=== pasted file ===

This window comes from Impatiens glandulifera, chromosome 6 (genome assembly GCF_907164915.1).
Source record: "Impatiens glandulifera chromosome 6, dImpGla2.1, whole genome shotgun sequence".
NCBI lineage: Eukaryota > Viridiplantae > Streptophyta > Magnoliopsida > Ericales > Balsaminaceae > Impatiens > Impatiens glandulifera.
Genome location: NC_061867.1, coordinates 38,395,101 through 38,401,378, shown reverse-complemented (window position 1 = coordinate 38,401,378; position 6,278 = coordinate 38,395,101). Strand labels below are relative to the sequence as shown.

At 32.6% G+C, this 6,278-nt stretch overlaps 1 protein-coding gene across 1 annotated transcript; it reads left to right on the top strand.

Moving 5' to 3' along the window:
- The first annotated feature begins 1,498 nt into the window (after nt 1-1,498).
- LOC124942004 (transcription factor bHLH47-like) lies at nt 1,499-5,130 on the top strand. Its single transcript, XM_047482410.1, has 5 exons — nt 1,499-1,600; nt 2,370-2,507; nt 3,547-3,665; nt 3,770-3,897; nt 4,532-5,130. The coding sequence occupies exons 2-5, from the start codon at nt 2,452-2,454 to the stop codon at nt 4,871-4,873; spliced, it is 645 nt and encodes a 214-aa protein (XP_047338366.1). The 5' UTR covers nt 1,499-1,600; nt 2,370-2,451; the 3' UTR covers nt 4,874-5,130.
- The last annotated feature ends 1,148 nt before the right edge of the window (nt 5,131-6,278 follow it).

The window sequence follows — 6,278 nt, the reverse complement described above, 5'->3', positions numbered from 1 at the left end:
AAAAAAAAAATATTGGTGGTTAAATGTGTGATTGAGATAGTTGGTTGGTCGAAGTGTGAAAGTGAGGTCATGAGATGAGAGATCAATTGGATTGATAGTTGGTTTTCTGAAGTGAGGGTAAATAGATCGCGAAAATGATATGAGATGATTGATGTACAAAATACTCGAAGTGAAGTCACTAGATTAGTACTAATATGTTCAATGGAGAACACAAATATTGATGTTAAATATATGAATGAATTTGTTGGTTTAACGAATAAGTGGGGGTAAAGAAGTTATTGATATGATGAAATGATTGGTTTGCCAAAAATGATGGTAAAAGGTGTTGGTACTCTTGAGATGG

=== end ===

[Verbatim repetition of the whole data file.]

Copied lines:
This window comes from Impatiens glandulifera, chromosome 6 (genome assembly GCF_907164915.1).
Source record: "Impatiens glandulifera chromosome 6, dImpGla2.1, whole genome shotgun sequence".
NCBI lineage: Eukaryota > Viridiplantae > Streptophyta > Magnoliopsida > Ericales > Balsaminaceae > Impatiens > Impatiens glandulifera.
Genome location: NC_061867.1, coordinates 38,395,101 through 38,401,378, shown reverse-complemented (window position 1 = coordinate 38,401,378; position 6,278 = coordinate 38,395,101). Strand labels below are relative to the sequence as shown.

At 32.6% G+C, this 6,278-nt stretch overlaps 1 protein-coding gene across 1 annotated transcript; it reads left to right on the top strand.

Moving 5' to 3' along the window:
- The first annotated feature begins 1,498 nt into the window (after nt 1-1,498).
- LOC124942004 (transcription factor bHLH47-like) lies at nt 1,499-5,130 on the top strand. Its single transcript, XM_047482410.1, has 5 exons — nt 1,499-1,600; nt 2,370-2,507; nt 3,547-3,665; nt 3,770-3,897; nt 4,532-5,130. The coding sequence occupies exons 2-5, from the start codon at nt 2,452-2,454 to the stop codon at nt 4,871-4,873; spliced, it is 645 nt and encodes a 214-aa protein (XP_047338366.1). The 5' UTR covers nt 1,499-1,600; nt 2,370-2,451; the 3' UTR covers nt 4,874-5,130.
- The last annotated feature ends 1,148 nt before the right edge of the window (nt 5,131-6,278 follow it).

The window sequence follows — 6,278 nt, the reverse complement described above, 5'->3', positions numbered from 1 at the left end:
AAAAAAAAAATATTGGTGGTTAAATGTGTGATTGAGATAGTTGGTTGGTCGAAGTGTGAAAGTGAGGTCATGAGATGAGAGATCAATTGGATTGATAGTTGGTTTTCTGAAGTGAGGGTAAATAGATCGCGAAAATGATATGAGATGATTGATGTACAAAATACTCGAAGTGAAGTCACTAGATTAGTACTAATATGTTCAATGGAGAACACAAATATTGATGTTAAATATATGAATGAATTTGTTGGTTTAACGAATAAGTGGGGGTAAAGAAGTTATTGATATGATGAAATGATTGGTTTGCCAAAAATGATGGTAAAAGGTGTTGGTACTCTTGAGATGG